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BMC Nephrology

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Prediction of clinical outcomes after kidney transplantation from deceased donors with acute kidney injury: a comparison of the KDIGO and AKIN criteria

  • Jeong Ho Kim1, 2,
  • Young Soo Kim4,
  • Min Seok Choi1, 2,
  • Young Ok Kim4,
  • Sun Ae Yoon4,
  • Ji-Il Kim1, 3,
  • In Sung Moon1, 3,
  • Bum Soon Choi1, 2,
  • Cheol Whee Park1, 2,
  • Chul Woo Yang1, 2,
  • Yong-Soo Kim1, 2 and
  • Byung Ha Chung1, 2Email authorView ORCID ID profile
Contributed equally
BMC NephrologyBMC series – open, inclusive and trusted201718:39

https://doi.org/10.1186/s12882-017-0461-5

Received: 5 July 2016

Accepted: 23 December 2016

Published: 27 January 2017

Abstract

Background

Acute kidney injury (AKI) is frequently detected in deceased donors (DDs), and it could be associated with adverse clinical outcomes in corresponding kidney transplant recipients (KTRs). In this regard, we sought to identify which criteria is better between the KDIGO and AKIN criteria for the diagnosis of AKI in DDs in the prediction of clinical outcomes after kidney transplantation (KT).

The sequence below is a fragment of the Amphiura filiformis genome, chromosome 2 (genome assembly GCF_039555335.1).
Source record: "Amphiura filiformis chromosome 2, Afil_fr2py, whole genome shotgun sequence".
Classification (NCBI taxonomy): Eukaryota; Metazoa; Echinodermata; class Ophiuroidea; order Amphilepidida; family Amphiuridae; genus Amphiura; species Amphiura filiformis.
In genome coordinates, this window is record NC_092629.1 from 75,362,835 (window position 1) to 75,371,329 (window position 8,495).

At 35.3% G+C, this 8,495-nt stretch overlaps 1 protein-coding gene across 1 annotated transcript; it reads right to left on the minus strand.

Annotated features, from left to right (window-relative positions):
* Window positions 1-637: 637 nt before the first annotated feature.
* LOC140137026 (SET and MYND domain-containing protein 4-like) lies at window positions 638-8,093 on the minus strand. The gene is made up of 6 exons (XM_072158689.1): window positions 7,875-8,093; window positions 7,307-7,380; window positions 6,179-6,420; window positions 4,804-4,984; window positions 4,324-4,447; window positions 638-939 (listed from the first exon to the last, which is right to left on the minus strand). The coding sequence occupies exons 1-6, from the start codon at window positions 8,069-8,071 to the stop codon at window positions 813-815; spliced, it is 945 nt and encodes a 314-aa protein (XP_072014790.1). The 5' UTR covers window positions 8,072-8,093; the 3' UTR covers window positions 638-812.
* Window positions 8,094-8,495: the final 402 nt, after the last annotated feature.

Methods

Two hundred eighty-five cases of deceased donor kidney transplantation (DDKT) were included. We divided them into three groups; the non-AKI by both KDIGO and AKIN criteria group (n = 120), the AKI by KDIGO only group (n = 61), and the AKI by both criteria group (n = 104) according to the diagnosis of AKI using the KDIGO and AKIN criteria in the corresponding 205 DDs. We compared the development of delayed graft function (DGF), the change in allograft function, the allograft survival among the three groups.

Results